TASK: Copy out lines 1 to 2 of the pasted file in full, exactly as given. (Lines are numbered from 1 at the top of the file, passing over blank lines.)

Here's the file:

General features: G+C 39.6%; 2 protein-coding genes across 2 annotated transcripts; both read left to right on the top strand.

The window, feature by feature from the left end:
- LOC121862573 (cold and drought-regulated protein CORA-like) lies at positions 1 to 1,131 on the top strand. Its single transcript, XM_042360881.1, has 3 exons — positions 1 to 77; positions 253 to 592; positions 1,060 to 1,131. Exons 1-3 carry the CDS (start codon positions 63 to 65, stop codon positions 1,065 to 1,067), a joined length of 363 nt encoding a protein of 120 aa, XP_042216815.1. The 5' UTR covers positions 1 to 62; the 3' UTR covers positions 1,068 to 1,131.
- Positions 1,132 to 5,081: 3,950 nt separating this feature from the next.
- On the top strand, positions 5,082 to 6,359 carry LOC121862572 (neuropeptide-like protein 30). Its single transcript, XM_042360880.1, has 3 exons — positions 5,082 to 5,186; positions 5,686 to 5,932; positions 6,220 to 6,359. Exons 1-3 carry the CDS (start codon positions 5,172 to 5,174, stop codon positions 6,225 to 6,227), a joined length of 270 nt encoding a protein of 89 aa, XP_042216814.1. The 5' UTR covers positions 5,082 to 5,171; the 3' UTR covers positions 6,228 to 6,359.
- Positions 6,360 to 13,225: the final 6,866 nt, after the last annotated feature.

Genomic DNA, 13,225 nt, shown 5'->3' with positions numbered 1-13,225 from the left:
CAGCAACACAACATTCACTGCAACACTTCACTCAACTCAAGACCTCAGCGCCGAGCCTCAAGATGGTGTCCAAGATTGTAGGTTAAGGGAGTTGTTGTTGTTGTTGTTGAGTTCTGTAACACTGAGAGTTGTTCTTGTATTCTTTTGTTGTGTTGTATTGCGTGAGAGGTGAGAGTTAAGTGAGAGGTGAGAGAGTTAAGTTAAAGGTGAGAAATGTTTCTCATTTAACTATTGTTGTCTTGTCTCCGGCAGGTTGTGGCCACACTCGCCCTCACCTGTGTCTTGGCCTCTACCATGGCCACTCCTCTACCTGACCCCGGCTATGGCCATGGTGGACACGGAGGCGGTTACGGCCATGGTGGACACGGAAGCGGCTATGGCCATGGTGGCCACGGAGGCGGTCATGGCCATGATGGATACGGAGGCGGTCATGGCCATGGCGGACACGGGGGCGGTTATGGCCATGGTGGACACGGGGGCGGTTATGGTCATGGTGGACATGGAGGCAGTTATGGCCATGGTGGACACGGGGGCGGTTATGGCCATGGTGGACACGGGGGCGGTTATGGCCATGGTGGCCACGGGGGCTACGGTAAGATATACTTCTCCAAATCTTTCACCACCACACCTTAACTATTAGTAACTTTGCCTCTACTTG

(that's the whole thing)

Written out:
General features: G+C 39.6%; 2 protein-coding genes across 2 annotated transcripts; both read left to right on the top strand.

The window, feature by feature from the left end: